Over the past year, there has been accumulating evidence that Donald Trump is unfit to serve as the commander in chief.  He is an extreme and unbridled hedonist who has no interest in the consequences of his actions.  His personal life style, his personnel policies, his Twitter rants, and his political actions point to self-absorption that overrides any such concerns.  Trump is not a theoretician so we are not talking about a considered “madman” approach.  Rather, we have to consider an actual “madman” president who has appointed another “madman” to run his National Security Council

The thought of Trump and Bolton discussing national security and the use of force in the White House is simply frightening.  Both men have displayed an impulsiveness and explosiveness that seems to point to  megalomania.  Nixon’s biographers described him as sharp and analytical with a remarkable memory; Trump’s biographers point to dangerous elements of irritability and aggressiveness as well as a pattern of deceitful behavior in his personal and professional life.  Bolton is more hawkish than Trump.

Both Trump and Bolton have engaged in irresponsible talk about nuclear weapons.  Trump told interviewers that there is no point in having nuclear weapons if we’re not willing to use them. Bolton still defends the use of force in Iraq, and favors it in dealing with both Iran and North Korea.      He played a key role in politicizing the intelligence to justify the war in Iraq and, as UN ambassador, misused intelligence to make false statements in the General Assembly and the Security Council regarding policy toward Syria and Cuba.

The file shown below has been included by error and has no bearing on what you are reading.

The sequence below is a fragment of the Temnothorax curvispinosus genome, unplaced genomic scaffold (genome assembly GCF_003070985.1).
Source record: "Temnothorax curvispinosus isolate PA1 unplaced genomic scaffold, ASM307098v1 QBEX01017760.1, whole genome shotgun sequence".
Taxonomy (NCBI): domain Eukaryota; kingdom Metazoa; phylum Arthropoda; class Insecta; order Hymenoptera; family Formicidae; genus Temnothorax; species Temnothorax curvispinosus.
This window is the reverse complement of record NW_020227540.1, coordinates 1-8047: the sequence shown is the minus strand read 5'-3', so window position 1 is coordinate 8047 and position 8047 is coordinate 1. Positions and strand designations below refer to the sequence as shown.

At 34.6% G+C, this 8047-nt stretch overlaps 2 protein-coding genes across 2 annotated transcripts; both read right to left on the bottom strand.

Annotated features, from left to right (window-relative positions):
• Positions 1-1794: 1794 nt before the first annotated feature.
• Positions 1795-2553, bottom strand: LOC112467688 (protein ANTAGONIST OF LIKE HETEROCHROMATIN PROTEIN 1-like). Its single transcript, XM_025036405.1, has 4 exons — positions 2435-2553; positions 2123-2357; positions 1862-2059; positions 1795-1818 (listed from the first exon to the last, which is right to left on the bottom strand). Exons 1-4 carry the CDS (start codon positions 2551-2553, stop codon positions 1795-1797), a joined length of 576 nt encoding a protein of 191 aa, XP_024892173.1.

Two secretaries of state, Colin Powell and Rex Tillerson, refused to accept Bolton as a deputy secretary because of his extremist views and his brutal treatment of underlings.  It is interesting that Bolton has already described his job of national security adviser as making sure that the bureaucracy doesn’t impede the decisions of the president.  One of the primary tasks of the national security adviser is to be an honest broker,  bringing different views to the president.  This is clearly not Bolton’s modus operandi.

Our democracy depends to a large degree on citizens having trust in the sense and sensibility of our leaders.  In a world that appears to be spinning out of control, it is simply not possible to have faith in the decision making of our current leadership.  The madman theory of policy is a debatable subject, but the thought of having actual madmen in positions of power is frightening.  At the point of its dissolution in 1991, the Soviet Union found that its leaders were no longer believable to its people.  The increased cynicism of Americans and their opinion leaders will change the nature of our democracy.

 

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Melvin A. Goodman is a senior fellow at the Center for International Policy and a professor of government at Johns Hopkins University.  A former CIA analyst, Goodman is the author of Failure of Intelligence: The Decline and Fall of the CIA and National Insecurity: The Cost of American Militarism. His latest book is A Whistleblower at the CIA. (City Lights Publishers, 2017).  Goodman is the national security columnist for counterpunch.org.